The remote wipe dilemma: why companies take extreme measures to protect data

clock • 5 min read

Erasure of personal information from stolen devices may be the only way to protect companies from extensive damage

In a communicative age, where ideas and data are shared easily and nearly instantaneously, it's easy to overlook that a great amount of data that we share - purposefully or inadvertently - contains sensitive information. We're always careful to protect sensitive information and data to the utmost of our ability, but of course there will always be pieces that fall through the cracks.

But the question arises; what happens when the sensitive information we share - even carefully - becomes compromised? Employees are often thoroughly trained and informed about data sharing policies and safety practices, but studies reveal that more than one in four data breaches are caused by lost or stolen devices. Devices stolen from purses or left behind on a train can contain sensitive information, and sometimes a company is left with no other choice than to protect their intellectual and confidential property.

The remote wipe: protecting data from afar

Due to the changing nature of work for an increasing number of people, mobile devices - laptops, tablets, and phones included - are vital for working across web platforms, applications and for basic day-to-day operations for businesses in a variety of industries. The problem with the use-anywhere-be-anywhere nature of these devices is the fact that they can easily be stolen. In the blink of an eye, sensitive company information can fall into the hands on someone looking to exploit private information - and these breaches are pricey, averaging out to costing an enterprise an average of $3.86 million per breach.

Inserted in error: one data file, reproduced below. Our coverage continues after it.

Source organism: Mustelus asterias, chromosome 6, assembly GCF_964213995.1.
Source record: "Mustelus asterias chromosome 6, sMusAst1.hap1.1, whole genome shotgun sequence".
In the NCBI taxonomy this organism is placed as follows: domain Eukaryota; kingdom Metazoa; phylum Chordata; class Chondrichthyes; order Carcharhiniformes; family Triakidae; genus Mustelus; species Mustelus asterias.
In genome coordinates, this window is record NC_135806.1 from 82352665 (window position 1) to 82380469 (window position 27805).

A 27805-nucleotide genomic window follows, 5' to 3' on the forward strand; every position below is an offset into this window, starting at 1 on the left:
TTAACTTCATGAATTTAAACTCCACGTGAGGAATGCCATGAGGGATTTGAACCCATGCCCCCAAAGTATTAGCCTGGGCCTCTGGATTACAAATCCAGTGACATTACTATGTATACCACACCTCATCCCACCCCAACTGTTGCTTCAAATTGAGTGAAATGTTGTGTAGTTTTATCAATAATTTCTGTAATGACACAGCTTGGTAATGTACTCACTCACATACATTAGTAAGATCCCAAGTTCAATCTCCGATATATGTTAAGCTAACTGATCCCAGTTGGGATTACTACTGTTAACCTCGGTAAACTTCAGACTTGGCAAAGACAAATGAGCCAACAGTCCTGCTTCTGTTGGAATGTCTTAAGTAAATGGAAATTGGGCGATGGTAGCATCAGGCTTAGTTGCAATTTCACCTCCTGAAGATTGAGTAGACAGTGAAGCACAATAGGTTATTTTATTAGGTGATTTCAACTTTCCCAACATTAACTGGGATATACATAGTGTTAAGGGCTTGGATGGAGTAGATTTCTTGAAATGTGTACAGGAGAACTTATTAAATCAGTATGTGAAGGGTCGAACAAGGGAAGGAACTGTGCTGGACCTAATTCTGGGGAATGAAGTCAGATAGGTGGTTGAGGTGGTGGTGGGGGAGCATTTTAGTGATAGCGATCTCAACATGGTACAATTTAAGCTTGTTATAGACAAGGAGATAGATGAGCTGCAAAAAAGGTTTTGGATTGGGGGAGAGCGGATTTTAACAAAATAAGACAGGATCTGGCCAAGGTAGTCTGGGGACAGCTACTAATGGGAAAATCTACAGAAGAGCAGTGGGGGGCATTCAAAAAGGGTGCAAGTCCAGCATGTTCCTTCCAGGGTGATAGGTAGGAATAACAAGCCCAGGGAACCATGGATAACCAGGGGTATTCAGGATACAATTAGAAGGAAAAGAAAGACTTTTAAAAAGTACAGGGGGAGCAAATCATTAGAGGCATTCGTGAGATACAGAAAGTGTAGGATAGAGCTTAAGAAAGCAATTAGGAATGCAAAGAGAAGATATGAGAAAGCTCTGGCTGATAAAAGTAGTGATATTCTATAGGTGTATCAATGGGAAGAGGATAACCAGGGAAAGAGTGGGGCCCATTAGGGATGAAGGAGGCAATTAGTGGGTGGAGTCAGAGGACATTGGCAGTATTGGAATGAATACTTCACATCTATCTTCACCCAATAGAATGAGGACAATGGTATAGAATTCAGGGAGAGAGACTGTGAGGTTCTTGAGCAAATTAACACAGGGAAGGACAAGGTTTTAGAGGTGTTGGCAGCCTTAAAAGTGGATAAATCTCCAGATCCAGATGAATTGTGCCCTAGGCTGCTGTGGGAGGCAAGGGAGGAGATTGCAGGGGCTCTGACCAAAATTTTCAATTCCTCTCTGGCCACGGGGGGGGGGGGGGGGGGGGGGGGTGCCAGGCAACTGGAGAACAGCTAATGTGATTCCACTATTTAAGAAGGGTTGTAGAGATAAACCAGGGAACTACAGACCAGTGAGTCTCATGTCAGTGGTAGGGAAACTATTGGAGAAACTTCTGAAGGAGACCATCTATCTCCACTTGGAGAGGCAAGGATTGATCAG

That's why the remote wipe exists. Basically, remote wipe gives companies (and individuals) the ability to send a command to a mobile device and wipe it clean of sensitive information. This is done primarily in the case of a lost or stolen device, but companies also use it when an employee is fired or resigns from a position in which they continue to have access to sensitive information following their leaving the company.

Some companies don't rely on a full remote wipe of a device to protect data. Some install management software (MDM and EMM) onto devices used for company work - including companies with a BYOD policy - that enables remote wipes at any time. Businesses that are able to will often partake in a remote enterprise wipe, meaning they will only wipe company-related information from the device. However, since this cannot ensure a complete wipe of all company-related data, remote wipes are often done to all information on a phone, thus reverting it and all of the personal information a device contains back to factory settings.

Can companies actually wipe personal information?

Companies with a BYOD policy encounter a bit of a dilemma here: they don't want to wipe personal information from devices, but is it worth risking the safety and confidentiality of both the business and clients, in addition to the potentially millions of dollars in costs related to a security breach? Probably not, or in other words: they don't care if they delete your personal information.